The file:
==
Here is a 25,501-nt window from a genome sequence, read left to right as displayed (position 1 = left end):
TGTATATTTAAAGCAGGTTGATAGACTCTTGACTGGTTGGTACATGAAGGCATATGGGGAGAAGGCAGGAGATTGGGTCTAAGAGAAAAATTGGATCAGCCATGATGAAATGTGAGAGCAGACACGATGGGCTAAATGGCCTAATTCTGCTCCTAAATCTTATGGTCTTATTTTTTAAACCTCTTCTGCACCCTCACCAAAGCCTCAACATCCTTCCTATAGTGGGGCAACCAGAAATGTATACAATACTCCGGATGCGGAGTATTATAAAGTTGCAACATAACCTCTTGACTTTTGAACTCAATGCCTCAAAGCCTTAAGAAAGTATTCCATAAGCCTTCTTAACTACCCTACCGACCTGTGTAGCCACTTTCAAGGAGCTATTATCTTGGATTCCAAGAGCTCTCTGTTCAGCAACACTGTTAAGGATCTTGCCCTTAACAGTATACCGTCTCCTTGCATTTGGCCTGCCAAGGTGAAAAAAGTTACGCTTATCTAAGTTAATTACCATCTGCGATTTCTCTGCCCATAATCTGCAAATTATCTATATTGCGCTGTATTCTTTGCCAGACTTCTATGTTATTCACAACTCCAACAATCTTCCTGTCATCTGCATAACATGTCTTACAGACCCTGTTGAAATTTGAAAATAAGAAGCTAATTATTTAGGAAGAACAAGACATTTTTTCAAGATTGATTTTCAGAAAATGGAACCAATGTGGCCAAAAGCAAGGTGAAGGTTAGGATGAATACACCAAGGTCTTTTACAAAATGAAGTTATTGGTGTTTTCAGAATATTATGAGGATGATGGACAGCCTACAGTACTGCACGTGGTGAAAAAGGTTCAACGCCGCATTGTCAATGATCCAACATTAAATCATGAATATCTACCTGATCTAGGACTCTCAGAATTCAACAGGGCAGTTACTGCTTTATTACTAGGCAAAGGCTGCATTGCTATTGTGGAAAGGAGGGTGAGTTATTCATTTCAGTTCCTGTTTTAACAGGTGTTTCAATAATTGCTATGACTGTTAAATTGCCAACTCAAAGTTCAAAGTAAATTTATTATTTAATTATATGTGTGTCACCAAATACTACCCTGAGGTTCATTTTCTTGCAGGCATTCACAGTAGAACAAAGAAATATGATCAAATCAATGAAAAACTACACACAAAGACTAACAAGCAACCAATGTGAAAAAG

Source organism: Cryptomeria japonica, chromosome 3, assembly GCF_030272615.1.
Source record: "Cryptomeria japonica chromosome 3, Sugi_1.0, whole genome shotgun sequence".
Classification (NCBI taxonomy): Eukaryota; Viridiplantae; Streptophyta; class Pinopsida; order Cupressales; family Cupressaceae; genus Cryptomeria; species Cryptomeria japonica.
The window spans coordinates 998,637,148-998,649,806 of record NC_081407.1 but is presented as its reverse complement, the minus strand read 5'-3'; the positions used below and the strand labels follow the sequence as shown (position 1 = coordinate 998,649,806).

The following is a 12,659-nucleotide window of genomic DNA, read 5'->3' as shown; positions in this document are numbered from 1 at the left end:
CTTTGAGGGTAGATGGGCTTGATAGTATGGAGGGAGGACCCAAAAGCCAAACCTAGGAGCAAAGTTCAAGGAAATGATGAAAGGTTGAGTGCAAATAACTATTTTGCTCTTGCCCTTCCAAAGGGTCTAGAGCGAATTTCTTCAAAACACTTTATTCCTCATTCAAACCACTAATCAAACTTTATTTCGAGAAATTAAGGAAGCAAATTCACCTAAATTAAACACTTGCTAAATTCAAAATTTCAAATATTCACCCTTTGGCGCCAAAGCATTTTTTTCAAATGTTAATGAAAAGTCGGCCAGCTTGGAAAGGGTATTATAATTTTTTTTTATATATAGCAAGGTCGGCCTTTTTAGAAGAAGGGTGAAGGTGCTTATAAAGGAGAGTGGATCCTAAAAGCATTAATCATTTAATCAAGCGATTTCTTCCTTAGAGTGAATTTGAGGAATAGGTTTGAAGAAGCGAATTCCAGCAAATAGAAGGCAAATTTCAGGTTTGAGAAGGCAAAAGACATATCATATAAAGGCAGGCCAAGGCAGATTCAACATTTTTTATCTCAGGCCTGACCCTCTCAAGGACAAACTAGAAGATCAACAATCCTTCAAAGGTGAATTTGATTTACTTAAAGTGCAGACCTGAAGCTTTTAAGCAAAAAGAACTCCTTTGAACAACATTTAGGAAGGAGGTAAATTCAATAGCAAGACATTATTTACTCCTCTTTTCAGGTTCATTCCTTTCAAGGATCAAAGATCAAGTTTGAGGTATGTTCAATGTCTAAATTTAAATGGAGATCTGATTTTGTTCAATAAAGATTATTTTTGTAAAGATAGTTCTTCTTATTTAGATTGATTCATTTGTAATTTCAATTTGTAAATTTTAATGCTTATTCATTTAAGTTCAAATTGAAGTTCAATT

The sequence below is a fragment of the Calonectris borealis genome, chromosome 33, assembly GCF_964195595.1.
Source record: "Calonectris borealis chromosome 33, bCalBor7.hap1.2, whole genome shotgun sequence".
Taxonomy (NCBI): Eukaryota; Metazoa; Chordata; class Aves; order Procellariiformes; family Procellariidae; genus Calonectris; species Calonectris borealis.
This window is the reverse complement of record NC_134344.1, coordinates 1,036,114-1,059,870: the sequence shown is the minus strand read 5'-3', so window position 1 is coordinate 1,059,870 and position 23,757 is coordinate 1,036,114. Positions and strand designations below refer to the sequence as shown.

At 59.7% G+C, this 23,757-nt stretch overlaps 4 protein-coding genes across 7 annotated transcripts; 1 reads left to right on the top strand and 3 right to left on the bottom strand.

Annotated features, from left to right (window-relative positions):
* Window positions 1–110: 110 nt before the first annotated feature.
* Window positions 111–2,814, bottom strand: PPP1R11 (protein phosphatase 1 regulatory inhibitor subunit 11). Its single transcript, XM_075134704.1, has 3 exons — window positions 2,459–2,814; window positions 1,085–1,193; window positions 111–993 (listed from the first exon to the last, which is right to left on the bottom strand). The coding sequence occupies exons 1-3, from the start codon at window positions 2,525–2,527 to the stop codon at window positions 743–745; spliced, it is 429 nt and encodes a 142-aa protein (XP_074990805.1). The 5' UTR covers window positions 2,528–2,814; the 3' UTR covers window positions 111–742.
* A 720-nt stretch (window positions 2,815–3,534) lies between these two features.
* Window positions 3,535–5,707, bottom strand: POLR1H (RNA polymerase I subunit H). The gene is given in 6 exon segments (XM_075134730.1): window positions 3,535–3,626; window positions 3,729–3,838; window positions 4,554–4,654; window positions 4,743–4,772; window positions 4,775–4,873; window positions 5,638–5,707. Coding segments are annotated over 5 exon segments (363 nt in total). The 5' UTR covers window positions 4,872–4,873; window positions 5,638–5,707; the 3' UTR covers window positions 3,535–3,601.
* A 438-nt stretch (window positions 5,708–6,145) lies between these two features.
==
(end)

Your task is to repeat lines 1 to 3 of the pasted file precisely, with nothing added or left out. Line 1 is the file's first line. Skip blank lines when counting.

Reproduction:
Here is a 25,501-nt window from a genome sequence, read left to right as displayed (position 1 = left end):
TGTATATTTAAAGCAGGTTGATAGACTCTTGACTGGTTGGTACATGAAGGCATATGGGGAGAAGGCAGGAGATTGGGTCTAAGAGAAAAATTGGATCAGCCATGATGAAATGTGAGAGCAGACACGATGGGCTAAATGGCCTAATTCTGCTCCTAAATCTTATGGTCTTATTTTTTAAACCTCTTCTGCACCCTCACCAAAGCCTCAACATCCTTCCTATAGTGGGGCAACCAGAAATGTATACAATACTCCGGATGCGGAGTATTATAAAGTTGCAACATAACCTCTTGACTTTTGAACTCAATGCCTCAAAGCCTTAAGAAAGTATTCCATAAGCCTTCTTAACTACCCTACCGACCTGTGTAGCCACTTTCAAGGAGCTATTATCTTGGATTCCAAGAGCTCTCTGTTCAGCAACACTGTTAAGGATCTTGCCCTTAACAGTATACCGTCTCCTTGCATTTGGCCTGCCAAGGTGAAAAAAGTTACGCTTATCTAAGTTAATTACCATCTGCGATTTCTCTGCCCATAATCTGCAAATTATCTATATTGCGCTGTATTCTTTGCCAGACTTCTATGTTATTCACAACTCCAACAATCTTCCTGTCATCTGCATAACATGTCTTACAGACCCTGTTGAAATTTGAAAATAAGAAGCTAATTATTTAGGAAGAACAAGACATTTTTTCAAGATTGATTTTCAGAAAATGGAACCAATGTGGCCAAAAGCAAGGTGAAGGTTAGGATGAATACACCAAGGTCTTTTACAAAATGAAGTTATTGGTGTTTTCAGAATATTATGAGGATGATGGACAGCCTACAGTACTGCACGTGGTGAAAAAGGTTCAACGCCGCATTGTCAATGATCCAACATTAAATCATGAATATCTACCTGATCTAGGACTCTCAGAATTCAACAGGGCAGTTACTGCTTTATTACTAGGCAAAGGCTGCATTGCTATTGTGGAAAGGAGGGTGAGTTATTCATTTCAGTTCCTGTTTTAACAGGTGTTTCAATAATTGCTATGACTGTTAAATTGCCAACTCAAAGTTCAAAGTAAATTTATTATTTAATTATATGTGTGTCACCAAATACTACCCTGAGGTTCATTTTCTTGCAGGCATTCACAGTAGAACAAAGAAATATGATCAAATCAATGAAAAACTACACACAAAGACTAACAAGCAACCAATGTGAAAAAG

Source organism: Cryptomeria japonica, chromosome 3, assembly GCF_030272615.1.